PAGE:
|Publication number||US4736689 A|
|Application number||US 06/684,503|
|Publication date||Apr 12, 1988|
|Filing date||Dec 21, 1984|
|Priority date||Dec 21, 1984|
|Publication number||06684503, 684503, US 4736689 A, US 4736689A, US-A-4736689, US4736689 A, US4736689A|
|Original Assignee||Tiffany Industries, Inc.|
|Export Citation||BiBTeX, EndNote, RefMan|
|Patent Citations (9), Referenced by (70), Classifications (10), Legal Events (5)|
|External Links: USPTO, USPTO Assignment, Espacenet|
This invention relates generally to a retractable shelf for use with a table, and particularly to one which is suited for storing equipment such as a computer terminal keyboard in one position and presenting it to the user in a second position.
Tables with shelves which are movable from a position beneath the table top out to a position in which the contents of the shelf or drawer are exposed are, of course, known. Such table and shelf combinations, however, are not ideally suited for the situation where one wants to use a CRT (cathode ray tube) terminal on top of the table while having its separable typewriter-like keyboard semi-permanently mounted in the shelf or drawer. For example, while one is using the keyboard a force is exerted on the keyboard which might tend to push the shelf back under the table top. Moreover, the height of the shelf holding the keyboard may not be suitable for all users of the CRT. Presently known shelves are not easily adjustable to a number of different heights to accommodate different users and different user preferences.
Patents in this general field include coassigned U.S. Pat. No. 4,441,432 to Carlton for a tilting table. The Carlton patent, however, does not show an adjustable shelf for a keyboard. The disclosure of the Carlton patent is incorporated herein by reference since it illustrates a table with which the present invention can readily be used. U.S. Pat. Nos. 2,788,253 to Gussack and 4,258,967 to Boudreau show slide brackets for carrying a chassis containing electronic instruments by means of which the chassis may be slid out of positon and then pivotally swung around an angle to expose the bottom of the electronic components for service. U.S. Pat. No. 4,368,866 to Urban shows a pair of slots used for controlling the height and angle of inclination of an electrical accessory such as a radio. And U.S. Pat. No. 4,460,145 to Ando is directed to a bi-level book holder, which includes one generally horizontal slot in which a pivot pin runs in a generally vertical slot with two steps (see for example FIG. 8 and FIG. 22) None of these patents is believed to solve the disadvantages of the table and shelf combinations listed above.
Among the several aspects and features of the present invention are the provision of a retractable shelf assembly for a computer work station table and the like which allows the shelf to be latched in the extended position in which the keyboard housed therein is usable; the provision of such a shelf assembly in which the height of the shelf in the in-use position is easily and readily adjustable; the provision of such a shelf assembly which is readily movable as desired between the retracted position beneath the table and the extended position spaced from the table; and the provision of such a shelf assembly which is relatively economical and convenient to manufacture.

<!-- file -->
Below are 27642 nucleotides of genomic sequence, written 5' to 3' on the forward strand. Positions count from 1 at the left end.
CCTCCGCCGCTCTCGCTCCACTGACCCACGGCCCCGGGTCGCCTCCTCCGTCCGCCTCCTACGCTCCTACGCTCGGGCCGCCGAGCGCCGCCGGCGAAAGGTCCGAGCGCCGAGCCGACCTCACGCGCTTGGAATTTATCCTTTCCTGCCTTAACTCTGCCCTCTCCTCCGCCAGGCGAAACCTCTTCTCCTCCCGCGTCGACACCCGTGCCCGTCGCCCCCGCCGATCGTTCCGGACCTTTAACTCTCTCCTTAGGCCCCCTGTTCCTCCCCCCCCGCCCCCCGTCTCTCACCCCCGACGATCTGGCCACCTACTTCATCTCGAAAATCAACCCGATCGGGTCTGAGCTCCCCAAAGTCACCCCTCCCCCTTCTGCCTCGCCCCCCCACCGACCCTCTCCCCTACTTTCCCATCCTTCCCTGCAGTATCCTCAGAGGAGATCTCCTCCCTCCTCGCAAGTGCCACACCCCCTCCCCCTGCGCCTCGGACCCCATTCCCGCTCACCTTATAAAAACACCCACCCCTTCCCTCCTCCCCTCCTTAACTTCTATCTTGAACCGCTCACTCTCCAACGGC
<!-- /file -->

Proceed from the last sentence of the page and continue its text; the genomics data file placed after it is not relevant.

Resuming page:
Briefly, the retractable shelf assembly of the present invention comprises a housing adapted to be mounted beneath the top of a table, a shelf sized to fit substantially within the housing, and rail means for guiding movement of the shelf between a retracted position in which the shelf is substantially within the housing and an extended position in which the shelf has a substantial portion thereof outside the housing to provide a work surface spaced from the top of the table. Pivot means secure the rail means to the housing for providing an axis about which the shelf may be rotated to change the height of the shelf with respect to the top of the table. Means are also provided for securing the shelf in the extended position. Either the housing or rail means has a vertically stepped slot therein and the other of the housing and the rail means has a pin secured thereto and movable in the vertically stepped slot to hold the shelf at predetermined heights with respect to the top of the table, which predetermined heights correspond to the steps of the slot. Other aspects and features will be in part apparent and in part pointed out hereinafter.
FIG. 1 is a perspective of the retractable shelf assembly of the present invention with the shelf in its extended position;
FIG. 2 is a side elevation of the retractable shelf assembly of the present invention illustrating the height adjustment feature of the present invention in phantom;
FIG. 3 is a side elevation of the retractable shelf assembly of the present invention showing the shelf in its retracted position;
FIG. 4 is a partial perspective, with parts broken away, taken along line 4--4 of FIG. 1, illustrating the latch mechanism for latching the shelf in its extended position;
FIG. 5 is a partial perspective, with parts broken away, taken along line 5--5 of FIG. 1, illustrating the mechanism for releasing the latch of FIG. 4;
FIG. 6 is a sectional view taken along line 6--6 of FIG. 5;